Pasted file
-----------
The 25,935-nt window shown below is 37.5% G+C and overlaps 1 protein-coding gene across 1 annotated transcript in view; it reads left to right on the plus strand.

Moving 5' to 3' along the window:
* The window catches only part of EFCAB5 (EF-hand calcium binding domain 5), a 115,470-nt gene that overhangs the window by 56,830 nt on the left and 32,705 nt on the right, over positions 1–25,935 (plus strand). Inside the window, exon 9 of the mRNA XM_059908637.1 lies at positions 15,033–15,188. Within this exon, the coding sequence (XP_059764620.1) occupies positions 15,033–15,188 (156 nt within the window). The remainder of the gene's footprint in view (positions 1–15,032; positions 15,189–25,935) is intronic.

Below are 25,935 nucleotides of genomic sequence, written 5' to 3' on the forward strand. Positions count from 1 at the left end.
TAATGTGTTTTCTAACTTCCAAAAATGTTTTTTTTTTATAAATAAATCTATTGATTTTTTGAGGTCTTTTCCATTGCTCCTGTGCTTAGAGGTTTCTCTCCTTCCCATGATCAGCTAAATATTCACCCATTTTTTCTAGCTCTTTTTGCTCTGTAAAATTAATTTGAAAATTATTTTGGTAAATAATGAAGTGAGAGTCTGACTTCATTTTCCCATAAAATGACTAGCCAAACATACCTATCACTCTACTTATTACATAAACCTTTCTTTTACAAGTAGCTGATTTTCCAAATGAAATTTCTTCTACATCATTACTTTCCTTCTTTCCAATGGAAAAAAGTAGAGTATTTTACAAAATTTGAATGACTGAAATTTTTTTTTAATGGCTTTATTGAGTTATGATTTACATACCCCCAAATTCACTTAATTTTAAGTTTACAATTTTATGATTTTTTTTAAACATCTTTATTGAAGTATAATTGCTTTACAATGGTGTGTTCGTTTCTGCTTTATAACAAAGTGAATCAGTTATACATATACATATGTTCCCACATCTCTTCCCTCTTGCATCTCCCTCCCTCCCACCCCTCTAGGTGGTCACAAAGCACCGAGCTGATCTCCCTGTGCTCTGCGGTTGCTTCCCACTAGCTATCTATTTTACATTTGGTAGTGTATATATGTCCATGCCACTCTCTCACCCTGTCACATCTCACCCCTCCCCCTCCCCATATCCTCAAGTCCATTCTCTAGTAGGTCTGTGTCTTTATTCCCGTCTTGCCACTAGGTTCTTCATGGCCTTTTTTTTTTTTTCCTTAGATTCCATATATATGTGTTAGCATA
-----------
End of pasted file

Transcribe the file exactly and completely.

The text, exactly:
The 25,935-nt window shown below is 37.5% G+C and overlaps 1 protein-coding gene across 1 annotated transcript in view; it reads left to right on the plus strand.

Moving 5' to 3' along the window:
* The window catches only part of EFCAB5 (EF-hand calcium binding domain 5), a 115,470-nt gene that overhangs the window by 56,830 nt on the left and 32,705 nt on the right, over positions 1–25,935 (plus strand). Inside the window, exon 9 of the mRNA XM_059908637.1 lies at positions 15,033–15,188. Within this exon, the coding sequence (XP_059764620.1) occupies positions 15,033–15,188 (156 nt within the window). The remainder of the gene's footprint in view (positions 1–15,032; positions 15,189–25,935) is intronic.

Below are 25,935 nucleotides of genomic sequence, written 5' to 3' on the forward strand. Positions count from 1 at the left end.
TAATGTGTTTTCTAACTTCCAAAAATGTTTTTTTTTTATAAATAAATCTATTGATTTTTTGAGGTCTTTTCCATTGCTCCTGTGCTTAGAGGTTTCTCTCCTTCCCATGATCAGCTAAATATTCACCCATTTTTTCTAGCTCTTTTTGCTCTGTAAAATTAATTTGAAAATTATTTTGGTAAATAATGAAGTGAGAGTCTGACTTCATTTTCCCATAAAATGACTAGCCAAACATACCTATCACTCTACTTATTACATAAACCTTTCTTTTACAAGTAGCTGATTTTCCAAATGAAATTTCTTCTACATCATTACTTTCCTTCTTTCCAATGGAAAAAAGTAGAGTATTTTACAAAATTTGAATGACTGAAATTTTTTTTTAATGGCTTTATTGAGTTATGATTTACATACCCCCAAATTCACTTAATTTTAAGTTTACAATTTTATGATTTTTTTTAAACATCTTTATTGAAGTATAATTGCTTTACAATGGTGTGTTCGTTTCTGCTTTATAACAAAGTGAATCAGTTATACATATACATATGTTCCCACATCTCTTCCCTCTTGCATCTCCCTCCCTCCCACCCCTCTAGGTGGTCACAAAGCACCGAGCTGATCTCCCTGTGCTCTGCGGTTGCTTCCCACTAGCTATCTATTTTACATTTGGTAGTGTATATATGTCCATGCCACTCTCTCACCCTGTCACATCTCACCCCTCCCCCTCCCCATATCCTCAAGTCCATTCTCTAGTAGGTCTGTGTCTTTATTCCCGTCTTGCCACTAGGTTCTTCATGGCCTTTTTTTTTTTTTCCTTAGATTCCATATATATGTGTTAGCATA